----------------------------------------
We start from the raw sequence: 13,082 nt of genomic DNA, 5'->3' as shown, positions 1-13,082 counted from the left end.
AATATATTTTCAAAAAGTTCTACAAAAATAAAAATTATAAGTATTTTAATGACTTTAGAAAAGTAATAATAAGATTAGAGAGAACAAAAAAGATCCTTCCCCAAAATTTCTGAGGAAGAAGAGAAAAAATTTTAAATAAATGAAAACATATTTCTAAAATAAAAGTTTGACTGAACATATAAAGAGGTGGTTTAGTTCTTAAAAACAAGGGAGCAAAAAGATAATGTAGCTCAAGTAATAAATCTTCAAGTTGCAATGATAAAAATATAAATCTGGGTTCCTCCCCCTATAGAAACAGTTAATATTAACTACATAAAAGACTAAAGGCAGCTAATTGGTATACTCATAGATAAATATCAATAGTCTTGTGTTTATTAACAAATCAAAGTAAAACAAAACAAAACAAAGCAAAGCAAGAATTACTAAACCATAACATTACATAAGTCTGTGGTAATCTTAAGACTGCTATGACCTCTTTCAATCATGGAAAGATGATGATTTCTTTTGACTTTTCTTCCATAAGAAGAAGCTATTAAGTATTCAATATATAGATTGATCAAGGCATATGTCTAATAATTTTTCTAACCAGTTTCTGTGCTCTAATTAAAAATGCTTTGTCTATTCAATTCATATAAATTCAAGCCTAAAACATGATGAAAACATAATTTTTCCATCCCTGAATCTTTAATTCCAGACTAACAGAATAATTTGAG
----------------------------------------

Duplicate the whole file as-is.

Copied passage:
We start from the raw sequence: 13,082 nt of genomic DNA, 5'->3' as shown, positions 1-13,082 counted from the left end.
AATATATTTTCAAAAAGTTCTACAAAAATAAAAATTATAAGTATTTTAATGACTTTAGAAAAGTAATAATAAGATTAGAGAGAACAAAAAAGATCCTTCCCCAAAATTTCTGAGGAAGAAGAGAAAAAATTTTAAATAAATGAAAACATATTTCTAAAATAAAAGTTTGACTGAACATATAAAGAGGTGGTTTAGTTCTTAAAAACAAGGGAGCAAAAAGATAATGTAGCTCAAGTAATAAATCTTCAAGTTGCAATGATAAAAATATAAATCTGGGTTCCTCCCCCTATAGAAACAGTTAATATTAACTACATAAAAGACTAAAGGCAGCTAATTGGTATACTCATAGATAAATATCAATAGTCTTGTGTTTATTAACAAATCAAAGTAAAACAAAACAAAACAAAGCAAAGCAAGAATTACTAAACCATAACATTACATAAGTCTGTGGTAATCTTAAGACTGCTATGACCTCTTTCAATCATGGAAAGATGATGATTTCTTTTGACTTTTCTTCCATAAGAAGAAGCTATTAAGTATTCAATATATAGATTGATCAAGGCATATGTCTAATAATTTTTCTAACCAGTTTCTGTGCTCTAATTAAAAATGCTTTGTCTATTCAATTCATATAAATTCAAGCCTAAAACATGATGAAAACATAATTTTTCCATCCCTGAATCTTTAATTCCAGACTAACAGAATAATTTGAG